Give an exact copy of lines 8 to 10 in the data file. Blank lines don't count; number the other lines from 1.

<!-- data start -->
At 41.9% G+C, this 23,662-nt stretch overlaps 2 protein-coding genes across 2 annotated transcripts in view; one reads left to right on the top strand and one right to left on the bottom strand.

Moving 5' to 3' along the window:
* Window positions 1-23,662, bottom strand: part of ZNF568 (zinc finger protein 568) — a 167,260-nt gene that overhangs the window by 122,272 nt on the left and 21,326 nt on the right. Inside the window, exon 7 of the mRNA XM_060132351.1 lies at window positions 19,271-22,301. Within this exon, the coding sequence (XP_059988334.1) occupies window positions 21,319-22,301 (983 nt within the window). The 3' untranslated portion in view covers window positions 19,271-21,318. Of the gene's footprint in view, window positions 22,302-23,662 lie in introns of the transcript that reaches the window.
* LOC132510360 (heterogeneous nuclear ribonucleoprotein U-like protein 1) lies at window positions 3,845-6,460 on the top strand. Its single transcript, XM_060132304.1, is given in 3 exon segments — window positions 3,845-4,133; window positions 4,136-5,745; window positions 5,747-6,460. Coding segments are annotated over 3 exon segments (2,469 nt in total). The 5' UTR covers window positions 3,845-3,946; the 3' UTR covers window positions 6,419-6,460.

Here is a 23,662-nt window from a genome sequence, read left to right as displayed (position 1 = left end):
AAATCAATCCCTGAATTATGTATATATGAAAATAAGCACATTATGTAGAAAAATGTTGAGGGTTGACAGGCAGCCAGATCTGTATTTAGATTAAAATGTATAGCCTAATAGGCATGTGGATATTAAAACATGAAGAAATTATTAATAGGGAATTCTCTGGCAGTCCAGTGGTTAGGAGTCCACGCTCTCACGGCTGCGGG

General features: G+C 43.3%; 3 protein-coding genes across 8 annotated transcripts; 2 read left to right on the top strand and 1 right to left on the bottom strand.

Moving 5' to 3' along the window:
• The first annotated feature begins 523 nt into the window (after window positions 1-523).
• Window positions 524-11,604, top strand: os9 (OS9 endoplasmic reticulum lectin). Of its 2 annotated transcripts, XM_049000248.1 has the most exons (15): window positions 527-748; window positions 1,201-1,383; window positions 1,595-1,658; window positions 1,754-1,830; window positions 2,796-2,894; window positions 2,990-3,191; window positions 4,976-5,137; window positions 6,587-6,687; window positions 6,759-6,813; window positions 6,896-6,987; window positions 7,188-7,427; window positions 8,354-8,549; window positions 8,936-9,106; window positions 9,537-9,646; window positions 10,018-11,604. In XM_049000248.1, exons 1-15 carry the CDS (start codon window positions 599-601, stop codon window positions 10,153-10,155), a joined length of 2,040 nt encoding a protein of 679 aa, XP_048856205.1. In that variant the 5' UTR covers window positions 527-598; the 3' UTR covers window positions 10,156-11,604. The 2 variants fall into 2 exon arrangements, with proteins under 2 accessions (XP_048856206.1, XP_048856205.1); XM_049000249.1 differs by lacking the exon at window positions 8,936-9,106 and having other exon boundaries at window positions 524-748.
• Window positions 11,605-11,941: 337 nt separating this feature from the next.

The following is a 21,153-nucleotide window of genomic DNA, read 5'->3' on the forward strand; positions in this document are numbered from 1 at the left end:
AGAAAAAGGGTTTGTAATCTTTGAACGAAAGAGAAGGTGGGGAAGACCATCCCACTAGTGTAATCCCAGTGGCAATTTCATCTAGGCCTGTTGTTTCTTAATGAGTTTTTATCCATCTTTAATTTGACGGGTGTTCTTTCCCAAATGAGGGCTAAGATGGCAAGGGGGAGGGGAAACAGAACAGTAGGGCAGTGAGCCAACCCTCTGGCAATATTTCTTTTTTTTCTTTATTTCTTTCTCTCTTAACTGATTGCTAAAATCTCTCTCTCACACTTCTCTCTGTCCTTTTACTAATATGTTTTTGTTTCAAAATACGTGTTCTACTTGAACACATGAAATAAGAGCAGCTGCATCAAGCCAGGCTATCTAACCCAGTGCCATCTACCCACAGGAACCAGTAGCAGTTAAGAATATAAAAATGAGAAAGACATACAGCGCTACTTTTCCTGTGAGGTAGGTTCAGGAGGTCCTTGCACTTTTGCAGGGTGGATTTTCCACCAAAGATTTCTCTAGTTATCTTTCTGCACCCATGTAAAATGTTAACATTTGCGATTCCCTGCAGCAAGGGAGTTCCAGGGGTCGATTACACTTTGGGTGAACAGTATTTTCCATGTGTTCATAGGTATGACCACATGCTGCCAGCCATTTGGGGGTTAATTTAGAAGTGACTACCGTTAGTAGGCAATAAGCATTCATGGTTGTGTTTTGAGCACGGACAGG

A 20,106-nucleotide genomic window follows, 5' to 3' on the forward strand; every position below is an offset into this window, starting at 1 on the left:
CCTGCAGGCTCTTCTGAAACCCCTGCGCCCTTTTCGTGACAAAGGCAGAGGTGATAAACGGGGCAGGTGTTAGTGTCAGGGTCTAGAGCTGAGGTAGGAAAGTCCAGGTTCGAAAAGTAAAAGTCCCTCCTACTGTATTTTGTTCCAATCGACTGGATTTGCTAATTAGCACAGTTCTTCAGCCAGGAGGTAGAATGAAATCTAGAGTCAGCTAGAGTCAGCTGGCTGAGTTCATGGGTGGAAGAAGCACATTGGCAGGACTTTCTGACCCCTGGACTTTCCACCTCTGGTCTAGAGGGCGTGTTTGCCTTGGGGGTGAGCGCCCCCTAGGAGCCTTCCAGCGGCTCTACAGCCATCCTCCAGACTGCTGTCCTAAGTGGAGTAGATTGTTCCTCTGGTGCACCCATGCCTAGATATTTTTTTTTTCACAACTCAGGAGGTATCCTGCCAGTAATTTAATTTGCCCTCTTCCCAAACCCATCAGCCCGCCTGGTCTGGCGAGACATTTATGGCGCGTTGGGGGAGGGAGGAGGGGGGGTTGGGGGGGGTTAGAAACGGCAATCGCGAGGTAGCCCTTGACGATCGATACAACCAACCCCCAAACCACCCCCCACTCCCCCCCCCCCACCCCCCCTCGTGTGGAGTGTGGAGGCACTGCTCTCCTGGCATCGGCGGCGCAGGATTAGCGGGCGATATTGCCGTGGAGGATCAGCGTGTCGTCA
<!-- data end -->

Moving 5' to 3' along the window:
• The first annotated feature begins 523 nt into the window (after window positions 1-523).
• Window positions 524-11,604, top strand: os9 (OS9 endoplasmic reticulum lectin). Of its 2 annotated transcripts, XM_049000248.1 has the most exons (15): window positions 527-748; window positions 1,201-1,383; window positions 1,595-1,658; window positions 1,754-1,830; window positions 2,796-2,894; window positions 2,990-3,191; window positions 4,976-5,137; window positions 6,587-6,687; window positions 6,759-6,813; window positions 6,896-6,987; window positions 7,188-7,427; window positions 8,354-8,549; window positions 8,936-9,106; window positions 9,537-9,646; window positions 10,018-11,604. In XM_049000248.1, exons 1-15 carry the CDS (start codon window positions 599-601, stop codon window positions 10,153-10,155), a joined length of 2,040 nt encoding a protein of 679 aa, XP_048856205.1. In that variant the 5' UTR covers window positions 527-598; the 3' UTR covers window positions 10,156-11,604. The 2 variants fall into 2 exon arrangements, with proteins under 2 accessions (XP_048856206.1, XP_048856205.1); XM_049000249.1 differs by lacking the exon at window positions 8,936-9,106 and having other exon boundaries at window positions 524-748.